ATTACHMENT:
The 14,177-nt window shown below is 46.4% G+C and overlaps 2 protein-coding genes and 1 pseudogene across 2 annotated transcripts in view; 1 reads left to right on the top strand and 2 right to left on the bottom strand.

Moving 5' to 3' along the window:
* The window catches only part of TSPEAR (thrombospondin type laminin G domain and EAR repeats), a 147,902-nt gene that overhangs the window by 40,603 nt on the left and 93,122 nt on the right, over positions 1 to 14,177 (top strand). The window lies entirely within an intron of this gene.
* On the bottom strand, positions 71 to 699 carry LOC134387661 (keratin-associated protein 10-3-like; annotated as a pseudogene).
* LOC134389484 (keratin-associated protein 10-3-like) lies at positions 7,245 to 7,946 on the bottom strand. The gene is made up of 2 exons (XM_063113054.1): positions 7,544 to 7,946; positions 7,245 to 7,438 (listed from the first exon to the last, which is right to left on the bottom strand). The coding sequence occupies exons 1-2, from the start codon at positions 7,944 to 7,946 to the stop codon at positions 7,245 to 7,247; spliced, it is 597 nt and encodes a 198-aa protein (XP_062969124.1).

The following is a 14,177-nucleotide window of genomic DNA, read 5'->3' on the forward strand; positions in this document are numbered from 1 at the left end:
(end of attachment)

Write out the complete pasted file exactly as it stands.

The 14,177-nt window shown below is 46.4% G+C and overlaps 2 protein-coding genes and 1 pseudogene across 2 annotated transcripts in view; 1 reads left to right on the top strand and 2 right to left on the bottom strand.

Moving 5' to 3' along the window:
* The window catches only part of TSPEAR (thrombospondin type laminin G domain and EAR repeats), a 147,902-nt gene that overhangs the window by 40,603 nt on the left and 93,122 nt on the right, over positions 1 to 14,177 (top strand). The window lies entirely within an intron of this gene.
* On the bottom strand, positions 71 to 699 carry LOC134387661 (keratin-associated protein 10-3-like; annotated as a pseudogene).
* LOC134389484 (keratin-associated protein 10-3-like) lies at positions 7,245 to 7,946 on the bottom strand. The gene is made up of 2 exons (XM_063113054.1): positions 7,544 to 7,946; positions 7,245 to 7,438 (listed from the first exon to the last, which is right to left on the bottom strand). The coding sequence occupies exons 1-2, from the start codon at positions 7,944 to 7,946 to the stop codon at positions 7,245 to 7,247; spliced, it is 597 nt and encodes a 198-aa protein (XP_062969124.1).

The following is a 14,177-nucleotide window of genomic DNA, read 5'->3' on the forward strand; positions in this document are numbered from 1 at the left end: